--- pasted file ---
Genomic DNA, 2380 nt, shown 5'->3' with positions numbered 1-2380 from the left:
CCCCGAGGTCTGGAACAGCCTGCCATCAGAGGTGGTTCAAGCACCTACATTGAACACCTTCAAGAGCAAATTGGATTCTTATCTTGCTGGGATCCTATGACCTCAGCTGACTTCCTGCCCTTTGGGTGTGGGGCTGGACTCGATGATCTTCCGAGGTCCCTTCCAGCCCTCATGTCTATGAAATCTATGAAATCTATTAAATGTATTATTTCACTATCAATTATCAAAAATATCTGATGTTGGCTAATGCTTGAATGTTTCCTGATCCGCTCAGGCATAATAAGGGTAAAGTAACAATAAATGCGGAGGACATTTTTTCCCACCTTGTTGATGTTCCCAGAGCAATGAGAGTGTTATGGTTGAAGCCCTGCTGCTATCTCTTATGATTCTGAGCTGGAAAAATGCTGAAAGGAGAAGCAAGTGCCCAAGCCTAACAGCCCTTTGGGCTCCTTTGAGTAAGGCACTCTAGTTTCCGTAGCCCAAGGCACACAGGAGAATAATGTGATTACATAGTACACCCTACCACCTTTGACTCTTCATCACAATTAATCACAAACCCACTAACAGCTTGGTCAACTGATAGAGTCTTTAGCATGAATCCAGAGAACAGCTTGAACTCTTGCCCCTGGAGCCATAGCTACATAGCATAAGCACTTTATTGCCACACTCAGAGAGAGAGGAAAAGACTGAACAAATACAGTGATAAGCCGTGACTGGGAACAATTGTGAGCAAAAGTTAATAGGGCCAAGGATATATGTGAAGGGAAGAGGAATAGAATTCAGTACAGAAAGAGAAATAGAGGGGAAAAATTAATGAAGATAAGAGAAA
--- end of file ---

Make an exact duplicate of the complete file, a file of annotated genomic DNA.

Genomic DNA, 2380 nt, shown 5'->3' with positions numbered 1-2380 from the left:
CCCCGAGGTCTGGAACAGCCTGCCATCAGAGGTGGTTCAAGCACCTACATTGAACACCTTCAAGAGCAAATTGGATTCTTATCTTGCTGGGATCCTATGACCTCAGCTGACTTCCTGCCCTTTGGGTGTGGGGCTGGACTCGATGATCTTCCGAGGTCCCTTCCAGCCCTCATGTCTATGAAATCTATGAAATCTATTAAATGTATTATTTCACTATCAATTATCAAAAATATCTGATGTTGGCTAATGCTTGAATGTTTCCTGATCCGCTCAGGCATAATAAGGGTAAAGTAACAATAAATGCGGAGGACATTTTTTCCCACCTTGTTGATGTTCCCAGAGCAATGAGAGTGTTATGGTTGAAGCCCTGCTGCTATCTCTTATGATTCTGAGCTGGAAAAATGCTGAAAGGAGAAGCAAGTGCCCAAGCCTAACAGCCCTTTGGGCTCCTTTGAGTAAGGCACTCTAGTTTCCGTAGCCCAAGGCACACAGGAGAATAATGTGATTACATAGTACACCCTACCACCTTTGACTCTTCATCACAATTAATCACAAACCCACTAACAGCTTGGTCAACTGATAGAGTCTTTAGCATGAATCCAGAGAACAGCTTGAACTCTTGCCCCTGGAGCCATAGCTACATAGCATAAGCACTTTATTGCCACACTCAGAGAGAGAGGAAAAGACTGAACAAATACAGTGATAAGCCGTGACTGGGAACAATTGTGAGCAAAAGTTAATAGGGCCAAGGATATATGTGAAGGGAAGAGGAATAGAATTCAGTACAGAAAGAGAAATAGAGGGGAAAAATTAATGAAGATAAGAGAAA